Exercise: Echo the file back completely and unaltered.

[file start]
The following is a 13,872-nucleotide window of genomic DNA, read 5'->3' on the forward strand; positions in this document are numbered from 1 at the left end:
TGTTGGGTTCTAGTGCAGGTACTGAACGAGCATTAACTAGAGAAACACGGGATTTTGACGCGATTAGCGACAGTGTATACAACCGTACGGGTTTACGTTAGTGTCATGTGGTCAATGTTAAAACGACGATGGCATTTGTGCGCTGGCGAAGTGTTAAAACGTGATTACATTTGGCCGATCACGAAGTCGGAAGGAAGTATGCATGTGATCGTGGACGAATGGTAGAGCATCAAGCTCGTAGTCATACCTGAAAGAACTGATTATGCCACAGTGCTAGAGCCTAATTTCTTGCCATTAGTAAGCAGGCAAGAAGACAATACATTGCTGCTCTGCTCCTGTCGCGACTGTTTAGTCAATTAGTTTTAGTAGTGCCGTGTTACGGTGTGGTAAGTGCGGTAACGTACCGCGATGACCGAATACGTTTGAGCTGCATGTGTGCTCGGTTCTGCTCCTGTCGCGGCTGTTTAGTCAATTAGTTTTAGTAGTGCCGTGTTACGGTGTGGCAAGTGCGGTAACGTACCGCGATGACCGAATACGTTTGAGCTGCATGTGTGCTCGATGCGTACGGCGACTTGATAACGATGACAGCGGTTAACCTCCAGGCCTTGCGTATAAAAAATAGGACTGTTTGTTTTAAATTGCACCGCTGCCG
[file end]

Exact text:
The following is a 13,872-nucleotide window of genomic DNA, read 5'->3' on the forward strand; positions in this document are numbered from 1 at the left end:
TGTTGGGTTCTAGTGCAGGTACTGAACGAGCATTAACTAGAGAAACACGGGATTTTGACGCGATTAGCGACAGTGTATACAACCGTACGGGTTTACGTTAGTGTCATGTGGTCAATGTTAAAACGACGATGGCATTTGTGCGCTGGCGAAGTGTTAAAACGTGATTACATTTGGCCGATCACGAAGTCGGAAGGAAGTATGCATGTGATCGTGGACGAATGGTAGAGCATCAAGCTCGTAGTCATACCTGAAAGAACTGATTATGCCACAGTGCTAGAGCCTAATTTCTTGCCATTAGTAAGCAGGCAAGAAGACAATACATTGCTGCTCTGCTCCTGTCGCGACTGTTTAGTCAATTAGTTTTAGTAGTGCCGTGTTACGGTGTGGTAAGTGCGGTAACGTACCGCGATGACCGAATACGTTTGAGCTGCATGTGTGCTCGGTTCTGCTCCTGTCGCGGCTGTTTAGTCAATTAGTTTTAGTAGTGCCGTGTTACGGTGTGGCAAGTGCGGTAACGTACCGCGATGACCGAATACGTTTGAGCTGCATGTGTGCTCGATGCGTACGGCGACTTGATAACGATGACAGCGGTTAACCTCCAGGCCTTGCGTATAAAAAATAGGACTGTTTGTTTTAAATTGCACCGCTGCCG